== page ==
law thaii she ever was by a hostile army." Meanwhile we should be self-respecting enough to admit that tramps and beggars are not very different from many "respectable" people, after all.
Those who are interested to examine the economic results of giving to the poor, in England, Scotland, and Ireland, will find plenty of books on the subject. The "Encyclopsedia Britannica" contains a good article under the heading "poor-law." See also other encyclopaedias.
The Scotch are proverbially thrifty and economical, and yet they have been degraded by the poor-law of 1845. In some parts of Scotland there is ten times the poverty there is in Ireland! That law gives more relief than England's, and the money is regarded as a nice gift. Those who had savings in banks transferred them to others. Careful investigation, and even the labor test, did not quell the applications in any such manner as did the Irish workhouse. Matters came to such a pass that the fishermen of Wick could not get their nets mended, their former assistants saying that they could get a living easier from the parish.
In Ireland there is very little out-door relief, the proportion of Scotland being almost reversed—five in-door to one out-door pauper. In spite of Ireland's unjust land system and high rents, the whole number of her paupers does not amount to one half those of London alone. The Irish will submit to every privation rather than let friends go to the workhouse, which is the legal mode of relief, and is not a charity.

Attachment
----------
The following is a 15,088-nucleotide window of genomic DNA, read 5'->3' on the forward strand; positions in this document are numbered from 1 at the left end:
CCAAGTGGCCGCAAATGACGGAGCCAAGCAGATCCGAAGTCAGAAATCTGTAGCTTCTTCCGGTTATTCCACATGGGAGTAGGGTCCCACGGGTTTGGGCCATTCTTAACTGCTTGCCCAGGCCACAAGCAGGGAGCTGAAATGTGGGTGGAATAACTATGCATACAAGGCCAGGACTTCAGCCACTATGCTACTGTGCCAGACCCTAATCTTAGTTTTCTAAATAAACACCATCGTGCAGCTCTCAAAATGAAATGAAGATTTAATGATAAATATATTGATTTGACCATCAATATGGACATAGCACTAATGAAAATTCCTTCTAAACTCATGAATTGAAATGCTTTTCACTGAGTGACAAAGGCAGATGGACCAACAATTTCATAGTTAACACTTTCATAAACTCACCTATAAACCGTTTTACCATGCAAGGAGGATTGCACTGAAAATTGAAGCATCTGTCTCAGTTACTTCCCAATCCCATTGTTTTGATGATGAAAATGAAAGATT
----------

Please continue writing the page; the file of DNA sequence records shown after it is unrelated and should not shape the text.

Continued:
In London many people get relief who could do without it, and consider it no disgrace. Industry, economy, temperance, and selfrestraint would enable most of them to take care of themselves if they would. Hence the workhouse is a necessary restraint, being uncomfortable or even disgraceful. They therefore shun it. If they may eat without work in some other way, they will; if not, many of them will work. Why are these people in such condition ? It is a duty we owe to society to ascertain what are their thoughts, what the motives that have led them to such lives. If the result is that the vices and injustices and prodigality of the rich have in part induced such results, let it be exposed boldly and fearlessly. If injustice in the wage system and in land tenure is the cause in part, let this also be proclaimed.
You will, however, be more interested in some figures from our own experience. The Hon. Seth Low, ex-Mayor of Brooklyn N.Y., presented a paper in 1881 at the eighth National Conference of Charities and Corrections in Boston which Robert Treat Paine calls the corner-stone of relief reform. In it Mr. Low sums up his opinion of the world's experience in giving alms (technically called out-door relief). Of the supposed beneficiaries he says:
1. That it saps their habits of industry.